5. Djokovic and Nadal have already played each other in 26 Tour Finals (excluding the 2020 French Open) with the Serbian currently leading their head-to-head 15-11. This is an Open Era record on the ATP Tour.

Head to head break down

Grand Slams: Nadal leads 9-6
Tennis Masters Cup/ ATP Finals: Djokovic leads 3-2
Masters 1000: Djokovic leads 16-12
ATP International Gold Series/500: Djokovic leads 2-0
ATP International/250: Tied at 1-1
Davis Cup: Nadal leads 1-0
ATP Cup: Djokovic leads 1-0
Olympic Games: Nadal leads 1-0

Clay: Nadal leads 17-7
Hard Court’s: Djokovic leads 20-7
Grass: tied at 2-2

Djokovic leads 29-26


Jack Draper Wins In Stuttgart, Potentially Faces Andy Murray in Round Two



Jack Draper – ATP Monaco di Baviera 2024 (foto via Twitter @atptour)

Britain’s Jack Draper tight first round win headlined the opening day’s results at the Boss Open 2024 in Stuttgart – and possibly faces a second-round match with Andy Murray who takes on Marcos Giron tomorrow.

Less than 24 hours from the last ball being hit at Roland Garros, the ATP Tour had already switched surfaces onto the grass, and 22-year-old Draper was well tested but ultimately came through in two tie-breakers over Sebastian Ofner.

The sixth seed’s 7-6, 7-6 win contained just one break of serve each, both coming in the second set, as serve dominated proceedings on the faster grass courts in Germany.

While the Austrian won 75% on his first serve, Draper won a whopping 89% behind his first delivery as well as hitting eight aces. These kind of service stats will surely take him far during the grass court season.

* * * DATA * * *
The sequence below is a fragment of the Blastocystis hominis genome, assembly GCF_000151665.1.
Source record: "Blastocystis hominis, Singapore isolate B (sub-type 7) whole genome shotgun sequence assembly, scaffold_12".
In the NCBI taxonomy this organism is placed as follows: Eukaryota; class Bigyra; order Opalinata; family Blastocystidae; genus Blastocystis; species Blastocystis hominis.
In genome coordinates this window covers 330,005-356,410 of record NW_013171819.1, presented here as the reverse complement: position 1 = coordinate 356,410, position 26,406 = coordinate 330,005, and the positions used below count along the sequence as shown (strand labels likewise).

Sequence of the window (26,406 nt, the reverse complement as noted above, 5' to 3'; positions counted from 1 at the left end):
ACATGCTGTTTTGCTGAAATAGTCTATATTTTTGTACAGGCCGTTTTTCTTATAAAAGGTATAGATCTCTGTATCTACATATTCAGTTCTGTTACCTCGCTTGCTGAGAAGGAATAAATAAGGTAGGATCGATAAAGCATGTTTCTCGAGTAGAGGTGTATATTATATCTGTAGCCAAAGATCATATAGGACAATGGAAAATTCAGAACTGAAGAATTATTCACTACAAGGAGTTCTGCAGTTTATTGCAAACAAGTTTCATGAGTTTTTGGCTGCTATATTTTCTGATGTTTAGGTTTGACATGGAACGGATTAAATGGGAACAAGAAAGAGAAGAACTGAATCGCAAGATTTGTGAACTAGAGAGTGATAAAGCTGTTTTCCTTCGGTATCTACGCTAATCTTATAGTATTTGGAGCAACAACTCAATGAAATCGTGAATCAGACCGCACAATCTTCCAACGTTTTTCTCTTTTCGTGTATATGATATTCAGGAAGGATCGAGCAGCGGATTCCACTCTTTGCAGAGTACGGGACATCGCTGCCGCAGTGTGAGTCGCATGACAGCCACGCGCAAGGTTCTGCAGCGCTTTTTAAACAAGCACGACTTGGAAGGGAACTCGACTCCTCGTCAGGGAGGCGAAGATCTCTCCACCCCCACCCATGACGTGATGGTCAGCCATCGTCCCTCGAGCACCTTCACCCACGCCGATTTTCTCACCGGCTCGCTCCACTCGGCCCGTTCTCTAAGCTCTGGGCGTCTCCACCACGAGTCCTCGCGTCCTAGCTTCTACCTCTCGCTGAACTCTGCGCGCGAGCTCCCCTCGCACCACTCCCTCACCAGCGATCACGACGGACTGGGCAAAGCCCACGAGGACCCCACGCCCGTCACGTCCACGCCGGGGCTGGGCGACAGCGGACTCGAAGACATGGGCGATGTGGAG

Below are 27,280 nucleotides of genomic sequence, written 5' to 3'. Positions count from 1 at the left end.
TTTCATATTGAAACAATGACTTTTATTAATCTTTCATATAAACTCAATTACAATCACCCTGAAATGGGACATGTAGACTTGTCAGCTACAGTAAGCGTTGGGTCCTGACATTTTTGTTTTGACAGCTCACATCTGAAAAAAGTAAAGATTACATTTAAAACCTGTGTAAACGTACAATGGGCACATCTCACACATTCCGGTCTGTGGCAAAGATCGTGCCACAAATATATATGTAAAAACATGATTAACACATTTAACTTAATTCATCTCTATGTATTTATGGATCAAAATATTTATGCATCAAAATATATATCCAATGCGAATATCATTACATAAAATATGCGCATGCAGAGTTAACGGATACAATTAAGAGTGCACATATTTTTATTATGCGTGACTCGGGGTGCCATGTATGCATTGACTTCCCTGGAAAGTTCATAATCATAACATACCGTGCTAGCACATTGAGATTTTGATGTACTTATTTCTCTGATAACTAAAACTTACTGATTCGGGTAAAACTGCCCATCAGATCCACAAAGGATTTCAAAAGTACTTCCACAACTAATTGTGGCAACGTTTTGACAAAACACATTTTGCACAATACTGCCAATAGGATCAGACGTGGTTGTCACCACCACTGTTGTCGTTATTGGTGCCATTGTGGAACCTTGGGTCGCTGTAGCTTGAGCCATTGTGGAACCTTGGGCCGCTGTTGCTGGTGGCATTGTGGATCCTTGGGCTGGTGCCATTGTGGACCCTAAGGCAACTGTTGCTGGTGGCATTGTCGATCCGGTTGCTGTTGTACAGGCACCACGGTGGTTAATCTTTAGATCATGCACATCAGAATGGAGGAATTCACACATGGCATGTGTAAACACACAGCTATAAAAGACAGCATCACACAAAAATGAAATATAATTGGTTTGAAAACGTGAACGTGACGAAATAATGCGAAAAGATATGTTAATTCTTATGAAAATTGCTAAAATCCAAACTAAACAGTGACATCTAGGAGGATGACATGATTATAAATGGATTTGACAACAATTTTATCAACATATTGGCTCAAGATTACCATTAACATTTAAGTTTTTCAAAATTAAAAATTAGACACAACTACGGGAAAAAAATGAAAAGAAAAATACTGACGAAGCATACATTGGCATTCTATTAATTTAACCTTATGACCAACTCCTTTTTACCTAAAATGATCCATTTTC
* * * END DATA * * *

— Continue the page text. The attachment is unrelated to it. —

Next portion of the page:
“I thought it was a really good match,” Eurosport quoted Draper saying after his match. 
“Both of us played really clean tennis, executing really well.
“When it came down to it, I’m glad I competed really well and got over the line – it’s good to be back on the grass as well.”

There were also wins for Germany’s Yannick Hanfmann who won 6-3, 6-3 over wildcard Henri Squire, while compatriot Dominik Koepfer won in three sets over China’s Zhizhen Zhang 4-6, 7-6, 7-6. 

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Carlos Alcaraz Still Owns A Magical Racket



The legend of Carlos Alcaraz and his magical racket lives on.

The 21-year-old Spaniard executed one magical shot after another with his racket and legs  Sunday afternoon in the French Open final. That bit of magic spelled defeat for Germany’s Alexander Zverev.

This was a final to remember, one of the great matches of all the Grand Slams. It just wasn’t in the cards for the 26-year-old Zverev to finally win a Grand Slam title.


Both players seemed to play a game of “he had it and then he didn’t.”

Alcaraz appeared to have everything under control in the first set, but Zverev rushed through the second set and then made a comeback from 5-2 down in the third set to win five straight games.

Zverev had everything going for him when he started the fourth set with a two-set advantage. It appeared that all the 6-6 Zverev had to do was to continue playing his masterful game of big serves and mighty ground strokes.

But Zverev couldn’t get started in the fourth set until he was down 4-0. So much for a smooth and easy ride to a Grand Slam title. By then, the magic of Alcaraz was heating up.


Zverev still had his chances, even when he fell behind 2-1 in the fifth set. He had to feel pretty good about his chances when he took a triple break point lead against Alcaraz’s serve and appeared ready to even the set at 2-2. Even after Carlos came up with a winner to bring the  game score to double break point.